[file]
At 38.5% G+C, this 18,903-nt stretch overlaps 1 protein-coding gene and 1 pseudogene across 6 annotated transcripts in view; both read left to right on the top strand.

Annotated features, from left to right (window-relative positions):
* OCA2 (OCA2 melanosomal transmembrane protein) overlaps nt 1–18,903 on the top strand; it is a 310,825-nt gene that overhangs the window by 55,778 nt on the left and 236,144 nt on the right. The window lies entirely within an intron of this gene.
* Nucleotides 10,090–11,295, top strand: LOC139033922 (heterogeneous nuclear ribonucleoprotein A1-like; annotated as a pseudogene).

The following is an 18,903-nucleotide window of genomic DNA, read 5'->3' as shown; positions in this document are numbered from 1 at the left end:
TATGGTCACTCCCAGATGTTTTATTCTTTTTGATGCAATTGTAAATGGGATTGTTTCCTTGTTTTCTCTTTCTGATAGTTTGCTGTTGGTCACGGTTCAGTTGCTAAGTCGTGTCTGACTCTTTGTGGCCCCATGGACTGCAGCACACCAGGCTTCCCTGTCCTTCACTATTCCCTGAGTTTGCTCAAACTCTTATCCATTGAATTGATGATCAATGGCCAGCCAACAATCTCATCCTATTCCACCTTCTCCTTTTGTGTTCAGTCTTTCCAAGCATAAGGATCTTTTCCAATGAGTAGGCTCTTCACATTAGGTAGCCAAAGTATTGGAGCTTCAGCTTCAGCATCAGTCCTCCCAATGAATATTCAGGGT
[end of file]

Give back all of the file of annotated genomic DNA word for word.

At 38.5% G+C, this 18,903-nt stretch overlaps 1 protein-coding gene and 1 pseudogene across 6 annotated transcripts in view; both read left to right on the top strand.

Annotated features, from left to right (window-relative positions):
* OCA2 (OCA2 melanosomal transmembrane protein) overlaps nt 1–18,903 on the top strand; it is a 310,825-nt gene that overhangs the window by 55,778 nt on the left and 236,144 nt on the right. The window lies entirely within an intron of this gene.
* Nucleotides 10,090–11,295, top strand: LOC139033922 (heterogeneous nuclear ribonucleoprotein A1-like; annotated as a pseudogene).

The following is an 18,903-nucleotide window of genomic DNA, read 5'->3' as shown; positions in this document are numbered from 1 at the left end:
TATGGTCACTCCCAGATGTTTTATTCTTTTTGATGCAATTGTAAATGGGATTGTTTCCTTGTTTTCTCTTTCTGATAGTTTGCTGTTGGTCACGGTTCAGTTGCTAAGTCGTGTCTGACTCTTTGTGGCCCCATGGACTGCAGCACACCAGGCTTCCCTGTCCTTCACTATTCCCTGAGTTTGCTCAAACTCTTATCCATTGAATTGATGATCAATGGCCAGCCAACAATCTCATCCTATTCCACCTTCTCCTTTTGTGTTCAGTCTTTCCAAGCATAAGGATCTTTTCCAATGAGTAGGCTCTTCACATTAGGTAGCCAAAGTATTGGAGCTTCAGCTTCAGCATCAGTCCTCCCAATGAATATTCAGGGT